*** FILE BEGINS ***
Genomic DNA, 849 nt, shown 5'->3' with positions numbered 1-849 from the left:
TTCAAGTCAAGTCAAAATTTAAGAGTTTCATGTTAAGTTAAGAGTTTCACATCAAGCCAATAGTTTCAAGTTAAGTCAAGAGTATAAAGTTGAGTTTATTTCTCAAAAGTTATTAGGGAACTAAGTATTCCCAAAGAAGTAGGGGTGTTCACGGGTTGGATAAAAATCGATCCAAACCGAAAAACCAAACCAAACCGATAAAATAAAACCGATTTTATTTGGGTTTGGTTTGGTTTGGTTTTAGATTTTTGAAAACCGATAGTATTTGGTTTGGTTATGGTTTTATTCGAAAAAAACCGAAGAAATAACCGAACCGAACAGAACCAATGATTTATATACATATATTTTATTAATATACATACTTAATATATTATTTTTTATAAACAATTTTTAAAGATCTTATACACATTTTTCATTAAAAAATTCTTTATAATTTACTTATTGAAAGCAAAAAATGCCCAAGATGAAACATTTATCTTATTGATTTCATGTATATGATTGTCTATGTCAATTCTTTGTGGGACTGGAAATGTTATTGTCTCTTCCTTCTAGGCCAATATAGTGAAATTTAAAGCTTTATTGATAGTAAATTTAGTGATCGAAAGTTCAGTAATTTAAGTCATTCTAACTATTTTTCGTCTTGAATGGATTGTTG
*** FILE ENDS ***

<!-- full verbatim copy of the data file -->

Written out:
Genomic DNA, 849 nt, shown 5'->3' with positions numbered 1-849 from the left:
TTCAAGTCAAGTCAAAATTTAAGAGTTTCATGTTAAGTTAAGAGTTTCACATCAAGCCAATAGTTTCAAGTTAAGTCAAGAGTATAAAGTTGAGTTTATTTCTCAAAAGTTATTAGGGAACTAAGTATTCCCAAAGAAGTAGGGGTGTTCACGGGTTGGATAAAAATCGATCCAAACCGAAAAACCAAACCAAACCGATAAAATAAAACCGATTTTATTTGGGTTTGGTTTGGTTTGGTTTTAGATTTTTGAAAACCGATAGTATTTGGTTTGGTTATGGTTTTATTCGAAAAAAACCGAAGAAATAACCGAACCGAACAGAACCAATGATTTATATACATATATTTTATTAATATACATACTTAATATATTATTTTTTATAAACAATTTTTAAAGATCTTATACACATTTTTCATTAAAAAATTCTTTATAATTTACTTATTGAAAGCAAAAAATGCCCAAGATGAAACATTTATCTTATTGATTTCATGTATATGATTGTCTATGTCAATTCTTTGTGGGACTGGAAATGTTATTGTCTCTTCCTTCTAGGCCAATATAGTGAAATTTAAAGCTTTATTGATAGTAAATTTAGTGATCGAAAGTTCAGTAATTTAAGTCATTCTAACTATTTTTCGTCTTGAATGGATTGTTG